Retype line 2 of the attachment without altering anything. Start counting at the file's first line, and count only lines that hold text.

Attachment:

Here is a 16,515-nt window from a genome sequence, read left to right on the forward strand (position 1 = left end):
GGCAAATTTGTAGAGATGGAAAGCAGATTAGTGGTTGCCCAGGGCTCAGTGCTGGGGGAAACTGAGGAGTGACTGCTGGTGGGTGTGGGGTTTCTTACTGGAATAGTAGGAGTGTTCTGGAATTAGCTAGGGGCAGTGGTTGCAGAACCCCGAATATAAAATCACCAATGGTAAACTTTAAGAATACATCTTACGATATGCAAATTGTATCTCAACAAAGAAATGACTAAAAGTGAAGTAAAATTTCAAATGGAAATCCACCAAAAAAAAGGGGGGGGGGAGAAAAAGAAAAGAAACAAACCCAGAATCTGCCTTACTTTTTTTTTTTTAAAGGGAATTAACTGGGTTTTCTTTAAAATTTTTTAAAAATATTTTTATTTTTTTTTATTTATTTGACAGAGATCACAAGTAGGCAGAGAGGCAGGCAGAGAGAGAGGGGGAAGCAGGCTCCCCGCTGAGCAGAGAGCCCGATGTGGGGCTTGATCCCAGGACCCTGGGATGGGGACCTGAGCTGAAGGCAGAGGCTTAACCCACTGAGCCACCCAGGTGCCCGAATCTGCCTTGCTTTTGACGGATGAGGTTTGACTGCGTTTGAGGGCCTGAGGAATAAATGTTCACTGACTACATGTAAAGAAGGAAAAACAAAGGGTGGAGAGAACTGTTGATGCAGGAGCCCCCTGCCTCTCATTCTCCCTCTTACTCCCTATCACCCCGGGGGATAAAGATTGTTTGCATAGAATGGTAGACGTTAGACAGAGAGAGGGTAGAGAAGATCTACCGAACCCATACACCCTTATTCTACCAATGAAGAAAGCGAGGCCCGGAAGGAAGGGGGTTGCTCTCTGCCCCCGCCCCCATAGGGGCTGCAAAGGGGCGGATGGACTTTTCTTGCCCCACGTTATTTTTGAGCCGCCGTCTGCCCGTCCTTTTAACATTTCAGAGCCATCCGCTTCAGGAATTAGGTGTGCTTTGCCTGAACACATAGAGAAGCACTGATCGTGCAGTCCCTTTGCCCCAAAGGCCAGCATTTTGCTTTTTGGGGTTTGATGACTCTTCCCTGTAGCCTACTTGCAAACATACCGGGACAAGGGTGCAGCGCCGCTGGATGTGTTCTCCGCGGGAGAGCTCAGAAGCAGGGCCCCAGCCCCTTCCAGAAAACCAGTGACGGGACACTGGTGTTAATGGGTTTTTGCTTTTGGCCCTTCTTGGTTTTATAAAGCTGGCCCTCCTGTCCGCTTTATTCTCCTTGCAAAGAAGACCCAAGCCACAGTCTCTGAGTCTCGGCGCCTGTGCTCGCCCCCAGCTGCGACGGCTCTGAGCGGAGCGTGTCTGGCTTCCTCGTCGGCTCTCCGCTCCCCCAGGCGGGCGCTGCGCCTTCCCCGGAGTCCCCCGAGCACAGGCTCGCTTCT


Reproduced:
GGCAAATTTGTAGAGATGGAAAGCAGATTAGTGGTTGCCCAGGGCTCAGTGCTGGGGGAAACTGAGGAGTGACTGCTGGTGGGTGTGGGGTTTCTTACTGGAATAGTAGGAGTGTTCTGGAATTAGCTAGGGGCAGTGGTTGCAGAACCCCGAATATAAAATCACCAATGGTAAACTTTAAGAATACATCTTACGATATGCAAATTGTATCTCAACAAAGAAATGACTAAAAGTGAAGTAAAATTTCAAATGGAAATCCACCAAAAAAAAGGGGGGGGGGAGAAAAAGAAAAGAAACAAACCCAGAATCTGCCTTACTTTTTTTTTTTTAAAGGGAATTAACTGGGTTTTCTTTAAAATTTTTTAAAAATATTTTTATTTTTTTTTATTTATTTGACAGAGATCACAAGTAGGCAGAGAGGCAGGCAGAGAGAGAGGGGGAAGCAGGCTCCCCGCTGAGCAGAGAGCCCGATGTGGGGCTTGATCCCAGGACCCTGGGATGGGGACCTGAGCTGAAGGCAGAGGCTTAACCCACTGAGCCACCCAGGTGCCCGAATCTGCCTTGCTTTTGACGGATGAGGTTTGACTGCGTTTGAGGGCCTGAGGAATAAATGTTCACTGACTACATGTAAAGAAGGAAAAACAAAGGGTGGAGAGAACTGTTGATGCAGGAGCCCCCTGCCTCTCATTCTCCCTCTTACTCCCTATCACCCCGGGGGATAAAGATTGTTTGCATAGAATGGTAGACGTTAGACAGAGAGAGGGTAGAGAAGATCTACCGAACCCATACACCCTTATTCTACCAATGAAGAAAGCGAGGCCCGGAAGGAAGGGGGTTGCTCTCTGCCCCCGCCCCCATAGGGGCTGCAAAGGGGCGGATGGACTTTTCTTGCCCCACGTTATTTTTGAGCCGCCGTCTGCCCGTCCTTTTAACATTTCAGAGCCATCCGCTTCAGGAATTAGGTGTGCTTTGCCTGAACACATAGAGAAGCACTGATCGTGCAGTCCCTTTGCCCCAAAGGCCAGCATTTTGCTTTTTGGGGTTTGATGACTCTTCCCTGTAGCCTACTTGCAAACATACCGGGACAAGGGTGCAGCGCCGCTGGATGTGTTCTCCGCGGGAGAGCTCAGAAGCAGGGCCCCAGCCCCTTCCAGAAAACCAGTGACGGGACACTGGTGTTAATGGGTTTTTGCTTTTGGCCCTTCTTGGTTTTATAAAGCTGGCCCTCCTGTCCGCTTTATTCTCCTTGCAAAGAAGACCCAAGCCACAGTCTCTGAGTCTCGGCGCCTGTGCTCGCCCCCAGCTGCGACGGCTCTGAGCGGAGCGTGTCTGGCTTCCTCGTCGGCTCTCCGCTCCCCCAGGCGGGCGCTGCGCCTTCCCCGGAGTCCCCCGAGCACAGGCTCGCTTCT